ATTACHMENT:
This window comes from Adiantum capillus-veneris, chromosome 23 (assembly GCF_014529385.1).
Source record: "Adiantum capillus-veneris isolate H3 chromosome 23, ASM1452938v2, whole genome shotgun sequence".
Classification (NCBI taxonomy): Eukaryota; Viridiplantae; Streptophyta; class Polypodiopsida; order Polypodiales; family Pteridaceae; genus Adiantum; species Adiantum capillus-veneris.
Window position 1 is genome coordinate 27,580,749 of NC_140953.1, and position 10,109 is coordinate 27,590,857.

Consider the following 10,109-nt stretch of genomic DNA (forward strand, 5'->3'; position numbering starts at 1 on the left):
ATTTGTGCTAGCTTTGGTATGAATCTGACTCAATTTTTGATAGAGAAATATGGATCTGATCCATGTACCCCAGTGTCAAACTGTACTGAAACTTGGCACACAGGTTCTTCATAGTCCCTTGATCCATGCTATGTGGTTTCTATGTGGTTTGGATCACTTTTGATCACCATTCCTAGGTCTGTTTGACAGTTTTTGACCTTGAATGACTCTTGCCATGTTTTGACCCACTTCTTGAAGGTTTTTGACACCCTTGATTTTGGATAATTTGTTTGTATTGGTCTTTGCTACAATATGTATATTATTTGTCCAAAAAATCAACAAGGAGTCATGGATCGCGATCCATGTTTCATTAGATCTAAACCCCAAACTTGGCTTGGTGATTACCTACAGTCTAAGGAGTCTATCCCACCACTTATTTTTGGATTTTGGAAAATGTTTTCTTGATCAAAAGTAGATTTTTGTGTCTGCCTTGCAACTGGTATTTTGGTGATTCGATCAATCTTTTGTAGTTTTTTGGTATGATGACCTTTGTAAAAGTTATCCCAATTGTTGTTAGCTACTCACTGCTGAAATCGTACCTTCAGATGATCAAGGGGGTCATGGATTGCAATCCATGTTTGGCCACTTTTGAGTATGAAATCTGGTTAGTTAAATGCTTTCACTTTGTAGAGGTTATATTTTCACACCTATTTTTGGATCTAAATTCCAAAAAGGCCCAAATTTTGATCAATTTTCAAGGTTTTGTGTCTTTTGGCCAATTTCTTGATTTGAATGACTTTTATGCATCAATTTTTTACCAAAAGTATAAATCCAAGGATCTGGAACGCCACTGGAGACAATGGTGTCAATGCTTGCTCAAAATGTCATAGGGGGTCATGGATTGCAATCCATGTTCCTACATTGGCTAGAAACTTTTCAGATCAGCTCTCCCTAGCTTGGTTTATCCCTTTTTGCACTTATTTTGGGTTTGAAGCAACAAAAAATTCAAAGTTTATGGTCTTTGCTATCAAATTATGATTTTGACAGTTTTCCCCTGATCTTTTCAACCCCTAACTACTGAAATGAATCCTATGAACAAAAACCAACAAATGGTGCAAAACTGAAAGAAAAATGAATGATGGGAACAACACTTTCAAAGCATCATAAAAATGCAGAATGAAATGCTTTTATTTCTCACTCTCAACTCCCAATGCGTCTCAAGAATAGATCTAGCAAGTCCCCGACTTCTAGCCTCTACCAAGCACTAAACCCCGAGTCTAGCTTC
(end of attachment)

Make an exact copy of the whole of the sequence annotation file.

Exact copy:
This window comes from Adiantum capillus-veneris, chromosome 23 (assembly GCF_014529385.1).
Source record: "Adiantum capillus-veneris isolate H3 chromosome 23, ASM1452938v2, whole genome shotgun sequence".
Classification (NCBI taxonomy): Eukaryota; Viridiplantae; Streptophyta; class Polypodiopsida; order Polypodiales; family Pteridaceae; genus Adiantum; species Adiantum capillus-veneris.
Window position 1 is genome coordinate 27,580,749 of NC_140953.1, and position 10,109 is coordinate 27,590,857.

Consider the following 10,109-nt stretch of genomic DNA (forward strand, 5'->3'; position numbering starts at 1 on the left):
ATTTGTGCTAGCTTTGGTATGAATCTGACTCAATTTTTGATAGAGAAATATGGATCTGATCCATGTACCCCAGTGTCAAACTGTACTGAAACTTGGCACACAGGTTCTTCATAGTCCCTTGATCCATGCTATGTGGTTTCTATGTGGTTTGGATCACTTTTGATCACCATTCCTAGGTCTGTTTGACAGTTTTTGACCTTGAATGACTCTTGCCATGTTTTGACCCACTTCTTGAAGGTTTTTGACACCCTTGATTTTGGATAATTTGTTTGTATTGGTCTTTGCTACAATATGTATATTATTTGTCCAAAAAATCAACAAGGAGTCATGGATCGCGATCCATGTTTCATTAGATCTAAACCCCAAACTTGGCTTGGTGATTACCTACAGTCTAAGGAGTCTATCCCACCACTTATTTTTGGATTTTGGAAAATGTTTTCTTGATCAAAAGTAGATTTTTGTGTCTGCCTTGCAACTGGTATTTTGGTGATTCGATCAATCTTTTGTAGTTTTTTGGTATGATGACCTTTGTAAAAGTTATCCCAATTGTTGTTAGCTACTCACTGCTGAAATCGTACCTTCAGATGATCAAGGGGGTCATGGATTGCAATCCATGTTTGGCCACTTTTGAGTATGAAATCTGGTTAGTTAAATGCTTTCACTTTGTAGAGGTTATATTTTCACACCTATTTTTGGATCTAAATTCCAAAAAGGCCCAAATTTTGATCAATTTTCAAGGTTTTGTGTCTTTTGGCCAATTTCTTGATTTGAATGACTTTTATGCATCAATTTTTTACCAAAAGTATAAATCCAAGGATCTGGAACGCCACTGGAGACAATGGTGTCAATGCTTGCTCAAAATGTCATAGGGGGTCATGGATTGCAATCCATGTTCCTACATTGGCTAGAAACTTTTCAGATCAGCTCTCCCTAGCTTGGTTTATCCCTTTTTGCACTTATTTTGGGTTTGAAGCAACAAAAAATTCAAAGTTTATGGTCTTTGCTATCAAATTATGATTTTGACAGTTTTCCCCTGATCTTTTCAACCCCTAACTACTGAAATGAATCCTATGAACAAAAACCAACAAATGGTGCAAAACTGAAAGAAAAATGAATGATGGGAACAACACTTTCAAAGCATCATAAAAATGCAGAATGAAATGCTTTTATTTCTCACTCTCAACTCCCAATGCGTCTCAAGAATAGATCTAGCAAGTCCCCGACTTCTAGCCTCTACCAAGCACTAAACCCCGAGTCTAGCTTC